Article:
European economic production and consumption have become less waste intensive, even after the economic downturn since 2008 is considered in the analysis.
From the production side, waste generation from manufacturing in the EU-28 and Norway declined by 25% in absolute terms between 2004 and 2012, despite an increase of 7% in sectoral economic output. Waste generation by the service sector declined by 23% in the same period, despite an increase of 13% in sectoral economic output.
Turning to consumption, total municipal waste generation in EEA countries declined by 2% between 2004 and 2012, despite a 7% increase in real household expenditure.
One of the objectives in EU waste policy is to reduce waste generation in absolute terms, within the overall goal to decouple economic growth from resource use and environmental impacts. Waste prevention efforts across Europe seems to contribute to the waste objectives; with considerable differences between the countries. Wider analysis across different economic sectors within and beyond EU borders will be needed in order to provide more comprehensive conclusions.
Waste generation by production and consumption activities
The waste hierarchy, the guiding framework in EU and national waste policies, gives the highest priority to waste prevention, followed by (preparing for) re-use, recycling, other recovery and disposal. The highest priority to waste prevention is also highlighted by the recent waste and resource efficiency policies and strategies at EU and national levels.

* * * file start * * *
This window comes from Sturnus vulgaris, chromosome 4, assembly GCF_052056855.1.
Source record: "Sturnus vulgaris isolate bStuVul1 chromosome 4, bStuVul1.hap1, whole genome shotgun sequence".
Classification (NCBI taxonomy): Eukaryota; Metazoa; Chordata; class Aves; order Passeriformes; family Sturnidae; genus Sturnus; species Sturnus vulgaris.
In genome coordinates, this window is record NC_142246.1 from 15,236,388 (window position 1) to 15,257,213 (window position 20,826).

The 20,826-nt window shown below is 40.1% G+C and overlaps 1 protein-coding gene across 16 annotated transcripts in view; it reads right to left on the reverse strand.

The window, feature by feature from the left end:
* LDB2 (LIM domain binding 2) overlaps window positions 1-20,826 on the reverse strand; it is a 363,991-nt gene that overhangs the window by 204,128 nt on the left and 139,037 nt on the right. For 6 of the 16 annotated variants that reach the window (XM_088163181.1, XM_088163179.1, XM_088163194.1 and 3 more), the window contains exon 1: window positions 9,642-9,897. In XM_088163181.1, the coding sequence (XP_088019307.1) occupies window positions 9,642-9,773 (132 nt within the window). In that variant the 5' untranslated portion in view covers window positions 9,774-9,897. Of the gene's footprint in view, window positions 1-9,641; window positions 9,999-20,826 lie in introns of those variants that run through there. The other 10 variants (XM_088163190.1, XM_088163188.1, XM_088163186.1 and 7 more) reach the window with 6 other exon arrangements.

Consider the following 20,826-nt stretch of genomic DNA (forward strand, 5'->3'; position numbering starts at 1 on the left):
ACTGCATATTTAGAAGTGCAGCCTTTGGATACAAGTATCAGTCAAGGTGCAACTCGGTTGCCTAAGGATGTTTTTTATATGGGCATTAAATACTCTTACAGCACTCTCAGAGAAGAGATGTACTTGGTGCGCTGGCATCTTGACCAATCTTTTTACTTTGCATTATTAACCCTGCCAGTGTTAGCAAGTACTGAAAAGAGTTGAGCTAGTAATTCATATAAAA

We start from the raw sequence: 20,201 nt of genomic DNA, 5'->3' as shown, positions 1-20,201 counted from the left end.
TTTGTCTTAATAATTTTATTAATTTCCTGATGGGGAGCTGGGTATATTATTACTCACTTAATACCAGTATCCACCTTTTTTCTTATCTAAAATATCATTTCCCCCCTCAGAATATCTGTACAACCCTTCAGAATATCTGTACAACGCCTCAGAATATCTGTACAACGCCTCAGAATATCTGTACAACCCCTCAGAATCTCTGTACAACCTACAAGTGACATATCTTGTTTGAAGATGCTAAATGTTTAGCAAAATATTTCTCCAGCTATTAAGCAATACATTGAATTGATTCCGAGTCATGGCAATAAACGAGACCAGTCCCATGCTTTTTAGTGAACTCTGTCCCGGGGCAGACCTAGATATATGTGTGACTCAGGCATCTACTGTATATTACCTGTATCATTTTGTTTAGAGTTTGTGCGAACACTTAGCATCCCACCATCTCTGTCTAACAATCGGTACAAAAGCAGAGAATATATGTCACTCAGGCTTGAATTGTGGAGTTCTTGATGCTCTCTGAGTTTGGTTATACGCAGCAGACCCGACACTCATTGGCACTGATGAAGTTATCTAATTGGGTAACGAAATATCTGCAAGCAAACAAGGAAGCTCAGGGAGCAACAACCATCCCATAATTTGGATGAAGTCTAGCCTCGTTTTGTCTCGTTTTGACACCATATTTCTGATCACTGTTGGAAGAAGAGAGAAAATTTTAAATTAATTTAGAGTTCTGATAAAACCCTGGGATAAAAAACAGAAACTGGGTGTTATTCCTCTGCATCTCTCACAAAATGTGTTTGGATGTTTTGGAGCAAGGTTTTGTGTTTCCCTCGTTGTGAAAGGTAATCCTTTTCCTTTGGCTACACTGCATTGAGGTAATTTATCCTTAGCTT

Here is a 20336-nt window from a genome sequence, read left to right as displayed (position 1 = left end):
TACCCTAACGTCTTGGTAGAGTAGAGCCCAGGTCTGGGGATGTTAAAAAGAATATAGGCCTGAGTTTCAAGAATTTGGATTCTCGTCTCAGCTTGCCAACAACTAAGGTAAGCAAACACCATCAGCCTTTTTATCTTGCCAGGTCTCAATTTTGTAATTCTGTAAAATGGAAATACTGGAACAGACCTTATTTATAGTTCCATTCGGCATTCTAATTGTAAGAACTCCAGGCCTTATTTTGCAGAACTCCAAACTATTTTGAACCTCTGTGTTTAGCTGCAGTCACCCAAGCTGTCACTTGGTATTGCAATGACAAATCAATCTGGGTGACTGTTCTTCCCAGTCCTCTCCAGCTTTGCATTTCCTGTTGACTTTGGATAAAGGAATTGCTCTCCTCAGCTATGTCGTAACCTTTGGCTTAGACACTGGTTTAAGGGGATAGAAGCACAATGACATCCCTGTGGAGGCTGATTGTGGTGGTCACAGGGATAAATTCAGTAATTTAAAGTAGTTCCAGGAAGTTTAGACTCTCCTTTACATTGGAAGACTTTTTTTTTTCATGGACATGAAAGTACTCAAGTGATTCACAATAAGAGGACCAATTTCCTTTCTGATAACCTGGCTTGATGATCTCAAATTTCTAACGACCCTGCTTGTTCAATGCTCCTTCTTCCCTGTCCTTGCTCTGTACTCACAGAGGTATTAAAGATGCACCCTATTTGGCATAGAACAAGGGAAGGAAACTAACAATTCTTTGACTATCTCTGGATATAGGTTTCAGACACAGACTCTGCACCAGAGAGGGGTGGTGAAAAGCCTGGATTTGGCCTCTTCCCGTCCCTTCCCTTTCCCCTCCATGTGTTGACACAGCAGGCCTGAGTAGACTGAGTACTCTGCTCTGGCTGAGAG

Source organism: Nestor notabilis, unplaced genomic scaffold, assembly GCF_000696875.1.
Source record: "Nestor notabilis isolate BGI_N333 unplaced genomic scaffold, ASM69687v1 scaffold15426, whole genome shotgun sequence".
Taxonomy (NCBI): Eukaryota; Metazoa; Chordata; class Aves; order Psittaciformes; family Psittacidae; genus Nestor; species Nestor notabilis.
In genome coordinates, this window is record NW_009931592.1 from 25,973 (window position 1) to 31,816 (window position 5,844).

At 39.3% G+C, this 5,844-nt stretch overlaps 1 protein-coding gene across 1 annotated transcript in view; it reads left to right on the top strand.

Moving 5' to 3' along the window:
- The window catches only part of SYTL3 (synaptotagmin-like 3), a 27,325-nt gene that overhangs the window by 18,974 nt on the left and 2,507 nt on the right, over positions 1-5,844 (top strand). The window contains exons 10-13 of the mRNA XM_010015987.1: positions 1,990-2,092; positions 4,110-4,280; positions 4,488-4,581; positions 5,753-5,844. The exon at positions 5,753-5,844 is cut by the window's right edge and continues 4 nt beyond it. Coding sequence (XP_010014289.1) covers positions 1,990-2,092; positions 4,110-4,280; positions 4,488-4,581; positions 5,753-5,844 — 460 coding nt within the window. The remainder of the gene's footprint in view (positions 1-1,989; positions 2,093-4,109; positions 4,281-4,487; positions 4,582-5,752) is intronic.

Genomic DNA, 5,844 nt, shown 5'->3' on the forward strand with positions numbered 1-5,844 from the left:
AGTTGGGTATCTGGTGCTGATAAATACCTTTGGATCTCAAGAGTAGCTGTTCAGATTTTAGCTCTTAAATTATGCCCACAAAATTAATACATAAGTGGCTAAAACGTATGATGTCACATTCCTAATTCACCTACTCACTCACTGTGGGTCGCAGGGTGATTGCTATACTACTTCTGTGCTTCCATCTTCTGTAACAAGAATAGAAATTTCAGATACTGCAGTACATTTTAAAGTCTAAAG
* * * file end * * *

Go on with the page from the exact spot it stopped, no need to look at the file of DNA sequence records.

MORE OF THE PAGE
Measuring waste prevention is a complex task. Quantifying waste prevention is difficult since it often amounts to measuring what is not there. For that reason, waste generation related to demographics or economic activity, as well as waste generation as such are considered the closest approximation for measuring quantitative waste prevention.
European economic production and consumption is apparently becoming less waste intensive, even after the economic downturn since 2008 is factored into the analysis. European trend, however, masks differing developments across European countries.
In EU-28 and Norway nearly half of the total waste, excluding major mineral wastes, was generated by the manufacturing and services sectors in 2012, while their contribution to the total gross value added (GVA) was predominant.
For both sectors, generation of waste declined in spite of increased economic output over the period 2004-2012 (Figure 1). The most notable decline in waste generation was observed in the manufacturing sector with 25% expressed in absolute terms. In the same period its economic output increased by 7%, with the largest increase in the information and communication sector. In the same period, economic output from the services sector increased by 13%, while waste generation declined by 23%, expressed in absolute terms.
It is considered that the services sector is less waste intensive than the manufacturing sector on average. As the waste intensity of the service sector (0.014 kg/EUR in 2012) was lower than for the manufacturing sector (0.12 kg/EUR in 2012), a shift to the services sector in the economy is a contributor to less waste generation.
This improvement might be due to a combination of various factors: efficiency improvements in production processes and management, changes in the structure of the manufacturing sector, increase in activities in services sector and a shift towards less-intensive waste generating activities.